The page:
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Browse Prior Art Database

Row-Accessed Content Addressable Memory

IP.com Disclosure Number: IPCOM000115305D
Original Publication Date: 1995-Apr-01
Included in the Prior Art Database: 2005-Mar-30
Document File: 4 page(s) / 146K

Publishing Venue

IBM

Related People

Rice, DG: AUTHOR

Abstract

There is a need for high-performance, low-cost Content Addressable Memory (CAM) for use in applications such as pattern matching, database search, and dataflow token matching. Current CAM implementations are costly due to the additional circuitry required to implement an associative comparator function for the data in each cell of the CAM array. The proposed approach reduces the amount of this circuitry by providing the comparator function on a per row basis rather than a per cell basis. The approach allows parallel search of the desired data, and reports matches as they occur. However, the search is conducted on each row of the CAM array in a sequential fashion, although all cells in each row are tested in parallel.

This text was extracted from an ASCII text file.
This is the abbreviated version, containing approximately 45% of the total text.

Row-Accessed Content Addressable Memory

      There is a need for high-performance, low-cost Content
Addressable Memory (CAM) for use in applications such as pattern
matching, database search, and dataflow token matching.  Current CAM
implementations are costly due to the additional circuitry required
to implement an associative comparator function for the data in each
cell of the CAM array.  The proposed approach reduces the amount of
this circuitry by providing the comparator function on a per row
basis rather than a per cell basis.  The approach allows parallel
search of the desired data, and reports matches as they occur.
However, the search is conducted on each row of the CAM array in a
sequential fashion, although all cells in each row are tested in
parallel.  This compromise between performance and area may be
advantageous for certain applications where the performance of a CAM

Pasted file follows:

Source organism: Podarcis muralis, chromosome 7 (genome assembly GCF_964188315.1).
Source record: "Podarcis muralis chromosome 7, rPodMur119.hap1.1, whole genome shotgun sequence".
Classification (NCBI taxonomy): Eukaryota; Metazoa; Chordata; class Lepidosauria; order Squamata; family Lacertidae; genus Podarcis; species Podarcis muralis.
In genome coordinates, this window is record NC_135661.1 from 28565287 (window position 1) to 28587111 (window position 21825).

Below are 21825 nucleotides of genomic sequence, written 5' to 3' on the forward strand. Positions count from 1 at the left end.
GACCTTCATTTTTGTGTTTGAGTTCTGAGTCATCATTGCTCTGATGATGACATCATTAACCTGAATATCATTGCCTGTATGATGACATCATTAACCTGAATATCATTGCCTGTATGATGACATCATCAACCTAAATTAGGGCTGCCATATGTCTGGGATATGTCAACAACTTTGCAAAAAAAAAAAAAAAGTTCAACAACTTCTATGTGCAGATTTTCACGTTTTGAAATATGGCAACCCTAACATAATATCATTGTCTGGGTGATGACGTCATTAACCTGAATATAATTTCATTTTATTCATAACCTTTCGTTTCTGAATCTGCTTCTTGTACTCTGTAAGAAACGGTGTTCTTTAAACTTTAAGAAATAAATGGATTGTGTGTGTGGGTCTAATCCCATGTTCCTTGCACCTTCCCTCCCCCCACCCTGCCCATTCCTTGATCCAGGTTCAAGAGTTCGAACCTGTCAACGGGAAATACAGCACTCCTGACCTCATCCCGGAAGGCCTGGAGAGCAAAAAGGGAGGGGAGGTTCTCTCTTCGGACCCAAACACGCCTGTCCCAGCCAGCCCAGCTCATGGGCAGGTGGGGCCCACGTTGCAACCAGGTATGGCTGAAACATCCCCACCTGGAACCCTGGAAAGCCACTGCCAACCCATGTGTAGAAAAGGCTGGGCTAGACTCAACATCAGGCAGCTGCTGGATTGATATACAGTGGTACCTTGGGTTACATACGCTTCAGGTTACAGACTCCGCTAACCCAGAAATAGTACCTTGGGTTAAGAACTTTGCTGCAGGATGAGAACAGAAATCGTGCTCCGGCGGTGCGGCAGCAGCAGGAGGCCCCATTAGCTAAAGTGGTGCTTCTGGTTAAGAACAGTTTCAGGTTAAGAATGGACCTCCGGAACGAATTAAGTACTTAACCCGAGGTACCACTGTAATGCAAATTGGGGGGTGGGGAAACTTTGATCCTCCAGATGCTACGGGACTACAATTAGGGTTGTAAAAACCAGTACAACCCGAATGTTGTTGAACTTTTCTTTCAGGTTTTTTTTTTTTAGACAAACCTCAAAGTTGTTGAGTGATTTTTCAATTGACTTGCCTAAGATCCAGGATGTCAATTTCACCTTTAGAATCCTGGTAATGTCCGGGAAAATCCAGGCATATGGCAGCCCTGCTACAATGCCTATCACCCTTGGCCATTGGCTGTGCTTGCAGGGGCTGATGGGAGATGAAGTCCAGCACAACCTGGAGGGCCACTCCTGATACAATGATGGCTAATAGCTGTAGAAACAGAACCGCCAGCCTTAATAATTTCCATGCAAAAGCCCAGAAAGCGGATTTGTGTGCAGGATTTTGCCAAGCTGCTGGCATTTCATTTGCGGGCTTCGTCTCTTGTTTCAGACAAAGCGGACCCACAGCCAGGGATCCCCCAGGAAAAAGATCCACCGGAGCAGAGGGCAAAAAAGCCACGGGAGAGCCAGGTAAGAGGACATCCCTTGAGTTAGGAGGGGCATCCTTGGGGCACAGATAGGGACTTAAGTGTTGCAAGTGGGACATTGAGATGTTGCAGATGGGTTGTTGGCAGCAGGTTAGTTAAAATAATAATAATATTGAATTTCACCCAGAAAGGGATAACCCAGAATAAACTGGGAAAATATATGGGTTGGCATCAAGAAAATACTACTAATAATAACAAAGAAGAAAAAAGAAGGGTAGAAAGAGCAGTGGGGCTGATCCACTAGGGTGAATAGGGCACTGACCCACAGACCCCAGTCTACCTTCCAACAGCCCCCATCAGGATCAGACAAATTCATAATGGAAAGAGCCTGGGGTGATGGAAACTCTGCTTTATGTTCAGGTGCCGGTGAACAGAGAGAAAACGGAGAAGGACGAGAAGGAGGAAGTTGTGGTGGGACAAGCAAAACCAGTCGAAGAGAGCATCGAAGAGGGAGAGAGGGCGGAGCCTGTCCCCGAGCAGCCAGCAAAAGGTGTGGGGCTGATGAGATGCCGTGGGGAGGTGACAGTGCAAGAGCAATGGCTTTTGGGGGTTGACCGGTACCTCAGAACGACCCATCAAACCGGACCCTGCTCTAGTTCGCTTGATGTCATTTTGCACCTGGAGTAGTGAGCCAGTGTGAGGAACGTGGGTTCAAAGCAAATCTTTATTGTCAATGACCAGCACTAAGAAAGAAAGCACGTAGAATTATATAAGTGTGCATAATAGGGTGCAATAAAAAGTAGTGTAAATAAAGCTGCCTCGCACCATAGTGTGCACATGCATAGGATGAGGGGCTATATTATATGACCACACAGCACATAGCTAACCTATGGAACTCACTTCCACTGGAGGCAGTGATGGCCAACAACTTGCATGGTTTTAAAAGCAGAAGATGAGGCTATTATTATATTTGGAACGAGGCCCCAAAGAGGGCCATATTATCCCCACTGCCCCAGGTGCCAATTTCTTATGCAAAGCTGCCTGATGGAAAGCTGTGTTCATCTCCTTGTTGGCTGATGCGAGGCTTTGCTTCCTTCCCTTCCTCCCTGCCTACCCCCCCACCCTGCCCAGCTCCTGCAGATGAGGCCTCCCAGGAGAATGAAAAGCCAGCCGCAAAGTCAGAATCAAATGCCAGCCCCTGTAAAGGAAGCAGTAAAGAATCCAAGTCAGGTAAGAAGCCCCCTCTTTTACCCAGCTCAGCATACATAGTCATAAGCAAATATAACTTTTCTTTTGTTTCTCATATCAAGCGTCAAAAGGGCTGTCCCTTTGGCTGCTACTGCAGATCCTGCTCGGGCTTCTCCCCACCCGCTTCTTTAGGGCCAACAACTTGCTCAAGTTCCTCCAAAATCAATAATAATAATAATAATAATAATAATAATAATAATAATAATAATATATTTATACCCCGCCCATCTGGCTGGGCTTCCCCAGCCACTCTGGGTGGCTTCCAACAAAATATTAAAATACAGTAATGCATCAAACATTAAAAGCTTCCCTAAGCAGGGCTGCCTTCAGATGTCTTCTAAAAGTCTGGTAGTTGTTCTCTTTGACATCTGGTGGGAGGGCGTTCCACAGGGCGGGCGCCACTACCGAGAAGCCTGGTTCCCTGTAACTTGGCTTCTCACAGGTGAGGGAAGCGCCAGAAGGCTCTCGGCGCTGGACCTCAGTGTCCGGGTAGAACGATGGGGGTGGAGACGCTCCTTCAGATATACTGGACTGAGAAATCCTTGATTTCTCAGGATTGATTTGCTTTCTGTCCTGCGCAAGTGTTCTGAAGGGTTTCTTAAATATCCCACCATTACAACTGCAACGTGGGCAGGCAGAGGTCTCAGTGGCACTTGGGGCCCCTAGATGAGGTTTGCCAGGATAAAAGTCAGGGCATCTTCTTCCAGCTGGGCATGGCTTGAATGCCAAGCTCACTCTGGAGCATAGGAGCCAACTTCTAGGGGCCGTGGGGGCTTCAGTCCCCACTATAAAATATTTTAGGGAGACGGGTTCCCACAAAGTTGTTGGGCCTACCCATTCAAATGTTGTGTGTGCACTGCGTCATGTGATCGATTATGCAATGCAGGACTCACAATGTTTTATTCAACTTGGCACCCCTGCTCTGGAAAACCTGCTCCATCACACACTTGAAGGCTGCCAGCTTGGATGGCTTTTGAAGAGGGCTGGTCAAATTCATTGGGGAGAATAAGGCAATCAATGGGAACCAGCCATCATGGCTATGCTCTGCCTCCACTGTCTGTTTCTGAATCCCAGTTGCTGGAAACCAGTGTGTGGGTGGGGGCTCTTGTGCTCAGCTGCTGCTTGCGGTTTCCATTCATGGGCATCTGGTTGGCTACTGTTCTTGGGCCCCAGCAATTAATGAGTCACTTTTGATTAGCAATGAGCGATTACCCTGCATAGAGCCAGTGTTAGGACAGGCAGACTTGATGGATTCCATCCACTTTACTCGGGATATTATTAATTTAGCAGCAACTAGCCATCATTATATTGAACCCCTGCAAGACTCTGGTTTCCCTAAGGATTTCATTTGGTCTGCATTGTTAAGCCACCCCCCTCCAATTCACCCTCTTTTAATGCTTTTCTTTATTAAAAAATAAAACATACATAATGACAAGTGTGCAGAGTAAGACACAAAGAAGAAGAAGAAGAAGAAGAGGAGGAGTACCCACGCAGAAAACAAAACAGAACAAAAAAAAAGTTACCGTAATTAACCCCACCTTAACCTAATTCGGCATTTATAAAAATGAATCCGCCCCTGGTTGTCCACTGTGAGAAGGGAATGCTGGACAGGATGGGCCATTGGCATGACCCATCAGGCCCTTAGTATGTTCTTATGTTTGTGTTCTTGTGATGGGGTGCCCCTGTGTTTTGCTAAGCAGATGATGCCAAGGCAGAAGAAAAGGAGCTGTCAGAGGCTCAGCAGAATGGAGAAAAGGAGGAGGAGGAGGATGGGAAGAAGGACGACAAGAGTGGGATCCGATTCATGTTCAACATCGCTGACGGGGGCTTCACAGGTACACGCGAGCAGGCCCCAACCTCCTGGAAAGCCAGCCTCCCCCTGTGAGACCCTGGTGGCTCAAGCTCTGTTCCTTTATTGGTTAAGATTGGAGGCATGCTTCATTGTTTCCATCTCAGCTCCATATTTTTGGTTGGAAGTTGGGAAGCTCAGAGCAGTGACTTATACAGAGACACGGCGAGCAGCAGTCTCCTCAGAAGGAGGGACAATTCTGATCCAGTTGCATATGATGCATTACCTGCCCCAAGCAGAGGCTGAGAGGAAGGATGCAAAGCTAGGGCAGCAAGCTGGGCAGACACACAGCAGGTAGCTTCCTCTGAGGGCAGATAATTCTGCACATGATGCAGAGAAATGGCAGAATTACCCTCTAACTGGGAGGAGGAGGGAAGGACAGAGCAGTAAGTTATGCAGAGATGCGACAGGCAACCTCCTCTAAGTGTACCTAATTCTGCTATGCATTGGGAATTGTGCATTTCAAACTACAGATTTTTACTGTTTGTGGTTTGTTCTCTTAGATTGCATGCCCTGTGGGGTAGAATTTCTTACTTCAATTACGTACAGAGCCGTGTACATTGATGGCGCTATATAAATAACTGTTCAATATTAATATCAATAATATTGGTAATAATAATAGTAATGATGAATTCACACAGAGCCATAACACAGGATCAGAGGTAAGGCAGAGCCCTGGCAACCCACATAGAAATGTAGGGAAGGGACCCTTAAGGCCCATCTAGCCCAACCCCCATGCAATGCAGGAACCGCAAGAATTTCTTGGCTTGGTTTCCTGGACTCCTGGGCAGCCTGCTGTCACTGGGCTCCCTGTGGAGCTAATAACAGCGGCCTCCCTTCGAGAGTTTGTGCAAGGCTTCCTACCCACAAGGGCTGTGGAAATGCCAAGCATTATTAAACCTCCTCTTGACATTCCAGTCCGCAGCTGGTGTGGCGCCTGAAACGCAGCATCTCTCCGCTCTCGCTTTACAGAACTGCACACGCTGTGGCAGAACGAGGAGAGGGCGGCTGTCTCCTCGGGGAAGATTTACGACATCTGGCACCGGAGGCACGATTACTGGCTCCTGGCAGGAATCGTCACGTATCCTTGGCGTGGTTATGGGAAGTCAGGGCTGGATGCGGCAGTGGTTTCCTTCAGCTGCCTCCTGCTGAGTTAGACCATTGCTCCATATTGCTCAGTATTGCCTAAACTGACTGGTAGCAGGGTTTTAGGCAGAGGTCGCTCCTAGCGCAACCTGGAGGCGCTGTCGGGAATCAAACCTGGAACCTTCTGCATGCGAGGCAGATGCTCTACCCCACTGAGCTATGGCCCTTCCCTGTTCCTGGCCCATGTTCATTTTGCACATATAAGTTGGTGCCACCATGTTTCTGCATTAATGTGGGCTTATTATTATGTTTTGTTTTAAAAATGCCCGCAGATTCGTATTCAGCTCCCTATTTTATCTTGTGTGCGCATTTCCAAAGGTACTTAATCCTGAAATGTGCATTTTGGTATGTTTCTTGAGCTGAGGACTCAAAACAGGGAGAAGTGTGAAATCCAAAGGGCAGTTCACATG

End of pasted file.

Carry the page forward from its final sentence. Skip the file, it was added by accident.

is required, yet a full CAM implementation is impractical due to size
or cost constraints.

      Content Addressable Memory (CAM) allows parallel searching of
the data contained within a bank of memory cells to determine matches
against a provided search string, or "tag".  CAMs are useful in
designing high-performance associative memories for pattern matching,
database searching, and dataflow token matching functions.  CAMs are
also very expensive.  This expense is due to the added circuitry
required to perform comparison of each memory bit with the
corresponding search tag bit.  This comparator function (XNOR) adds
several transistors to each memory cell, which can increase the size
of the memory array by 50% or more.  In addition, CAMs which are
implemented as chips are I/O limited, since the "match" signal for
each set of cells (word) which is compared against the search tag
should be readable.  It is difficult to encode these match signals
because there may be multiple matches per search attempt which must
be identified.

      With the advent of chip technology which include logic gate
array cells and standard Random Access Memory (RAM) macros within the
same chip, the problems of added transistors per CAM cell and large
number of required I/O pins can be avoided.

      This CAM implementation is based on a standard RAM macro and
additional logic within the logic gate array portion of the chip.
The outputs of this CAM are then available to additional logic
functions which are created within the chip as well.  These
additional functions may include a microprocessor, for example.

      The RAM macro is used to contain the data to be searched.  In
normal operation the RAM macro will output a data word of length "k"
based on a memory address.  The RAM consist of an "m"x"n" array of
memory cells.  The "m" cells, or bits, in each row are broken into a
set of "m/k" columns of length "k".  These "k" bits form the word
which will be read when for a given address.

      The address to the RAM is broken into a row address an...